We must now ask what this has revealed about the concept of truth, and I think that it has in fact revealed several points. Firstly, we both value and need the concept of truth, since it seems absurd to try and say anything meaningful without it. Were the predicate to be eliminated from the language, we would simply find an alternative method of conveying our indication of truth. What Ramsey was seeking was "the reduction of truth to reference", but as we have seen, there are some cases where saying that something is true cannot be explained in terms of reference. Where the referent is unknown, or unfeasibly complex, it is not sufficient to substitute the assertion of the propositions for the claim that they are true. In addition, the idea that 'is true' is used purely for semantic emphasis is a double-edged sword, since one can then argue that it does in fact fulfil a meaning other than purely reference. What is not pointed out is that it is still a reasonable definition of truth, but that it is simply not one that we would intuitively accept. We want truth to be more than an exclamation or similar, and that applies to Ramsey's redundancy theory as well.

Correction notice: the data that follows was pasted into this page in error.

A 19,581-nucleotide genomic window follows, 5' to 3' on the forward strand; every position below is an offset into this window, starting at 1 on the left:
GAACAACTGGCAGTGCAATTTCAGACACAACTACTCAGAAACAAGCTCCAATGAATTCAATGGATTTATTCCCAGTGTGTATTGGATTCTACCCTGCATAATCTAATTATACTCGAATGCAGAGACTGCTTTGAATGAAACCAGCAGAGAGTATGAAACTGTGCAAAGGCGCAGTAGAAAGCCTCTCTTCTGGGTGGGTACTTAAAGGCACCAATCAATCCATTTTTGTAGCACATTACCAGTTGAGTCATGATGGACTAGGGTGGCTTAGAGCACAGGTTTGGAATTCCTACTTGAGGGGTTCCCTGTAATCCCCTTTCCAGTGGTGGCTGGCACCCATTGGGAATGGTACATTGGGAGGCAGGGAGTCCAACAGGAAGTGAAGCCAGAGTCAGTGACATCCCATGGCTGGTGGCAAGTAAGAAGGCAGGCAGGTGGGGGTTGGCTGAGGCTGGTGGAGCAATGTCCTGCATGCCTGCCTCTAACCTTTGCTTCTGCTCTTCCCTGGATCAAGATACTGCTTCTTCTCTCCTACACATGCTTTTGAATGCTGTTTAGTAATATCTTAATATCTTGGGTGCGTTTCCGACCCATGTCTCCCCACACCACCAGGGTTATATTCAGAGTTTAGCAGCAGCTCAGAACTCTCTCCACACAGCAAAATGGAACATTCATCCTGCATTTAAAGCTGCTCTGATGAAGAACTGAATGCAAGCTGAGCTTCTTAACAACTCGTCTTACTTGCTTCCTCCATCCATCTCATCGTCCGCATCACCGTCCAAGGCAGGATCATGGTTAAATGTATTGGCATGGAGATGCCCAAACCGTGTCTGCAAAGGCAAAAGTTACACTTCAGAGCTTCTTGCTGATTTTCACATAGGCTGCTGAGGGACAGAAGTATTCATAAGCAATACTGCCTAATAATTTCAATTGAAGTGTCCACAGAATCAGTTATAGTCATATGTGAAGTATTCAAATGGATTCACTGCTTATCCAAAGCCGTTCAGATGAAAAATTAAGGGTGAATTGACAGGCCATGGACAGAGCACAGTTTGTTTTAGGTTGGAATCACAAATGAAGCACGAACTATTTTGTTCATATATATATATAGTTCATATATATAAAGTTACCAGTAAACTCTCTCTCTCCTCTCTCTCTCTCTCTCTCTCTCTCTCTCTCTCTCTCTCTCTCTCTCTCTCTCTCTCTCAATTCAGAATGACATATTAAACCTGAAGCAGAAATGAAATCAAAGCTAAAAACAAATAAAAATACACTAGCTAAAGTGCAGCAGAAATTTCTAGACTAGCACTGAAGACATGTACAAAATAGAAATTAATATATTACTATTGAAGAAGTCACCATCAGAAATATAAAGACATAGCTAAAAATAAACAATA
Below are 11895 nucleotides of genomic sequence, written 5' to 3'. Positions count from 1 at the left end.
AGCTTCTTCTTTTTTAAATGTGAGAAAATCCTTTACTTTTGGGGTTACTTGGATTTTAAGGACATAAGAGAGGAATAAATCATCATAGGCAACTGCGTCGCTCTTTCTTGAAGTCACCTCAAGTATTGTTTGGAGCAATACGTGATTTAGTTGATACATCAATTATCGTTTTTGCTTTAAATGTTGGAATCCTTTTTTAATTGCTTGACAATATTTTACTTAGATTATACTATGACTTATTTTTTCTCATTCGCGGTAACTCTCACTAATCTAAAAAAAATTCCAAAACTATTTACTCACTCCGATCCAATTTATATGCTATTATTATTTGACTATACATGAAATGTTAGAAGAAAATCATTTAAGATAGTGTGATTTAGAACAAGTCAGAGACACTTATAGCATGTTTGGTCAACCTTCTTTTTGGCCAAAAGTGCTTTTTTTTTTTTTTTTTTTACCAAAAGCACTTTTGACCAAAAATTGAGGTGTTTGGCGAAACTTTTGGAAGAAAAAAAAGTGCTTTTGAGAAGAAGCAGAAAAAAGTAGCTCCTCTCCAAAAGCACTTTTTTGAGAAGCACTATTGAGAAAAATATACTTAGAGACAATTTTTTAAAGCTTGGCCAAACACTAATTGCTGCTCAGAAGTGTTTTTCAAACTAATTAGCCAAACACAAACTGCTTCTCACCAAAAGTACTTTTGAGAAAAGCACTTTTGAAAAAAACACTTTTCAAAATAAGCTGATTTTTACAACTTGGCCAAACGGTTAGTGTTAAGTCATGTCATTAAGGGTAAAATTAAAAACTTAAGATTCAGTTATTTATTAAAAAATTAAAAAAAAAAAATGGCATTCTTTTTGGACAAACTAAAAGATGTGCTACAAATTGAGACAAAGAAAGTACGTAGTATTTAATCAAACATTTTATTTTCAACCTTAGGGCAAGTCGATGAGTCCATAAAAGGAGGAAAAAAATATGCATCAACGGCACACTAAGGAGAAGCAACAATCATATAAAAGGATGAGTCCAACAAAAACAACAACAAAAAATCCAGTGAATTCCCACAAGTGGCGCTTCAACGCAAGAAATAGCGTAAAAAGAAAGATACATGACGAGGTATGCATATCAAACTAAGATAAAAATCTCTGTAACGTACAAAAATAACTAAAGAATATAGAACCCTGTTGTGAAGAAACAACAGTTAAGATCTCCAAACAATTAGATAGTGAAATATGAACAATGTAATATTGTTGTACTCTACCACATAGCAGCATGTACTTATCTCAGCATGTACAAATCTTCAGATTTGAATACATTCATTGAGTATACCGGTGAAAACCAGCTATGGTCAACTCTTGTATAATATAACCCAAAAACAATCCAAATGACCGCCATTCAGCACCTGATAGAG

It seems then that there is a definite difference between the assertion of a proposition and the assertion of its truth. Exactly what that difference is is subject to some debate. It is essentially believed that something additional is being asserted when we make a claim about the truth of a proposition, perhaps something as minor as the assertion that there is someone who believes that p, but that is still a difference in meaning. It seems that the problem is that Ramsey is mistaking logical equivalence for complete equivalence, whereas most would recognise that logic is a more limited language than natural languages. However, the objections to his theory do help us to determine certain aspects of the concept of truth that we seem to require be present. Thus, in formulating a theory that gave rise to a barrage of criticism, he has elicited a more complete understanding of the concept of truth from us, even if it was not the one he wished us to have.


P. Horwich (Ed), Theories of Truth (Cambridge: Dartmouth Publishing Company, 1994) A. White, Truth (Norwich: Macmillan, 1971)

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On 24 Mar 2002, 23:49.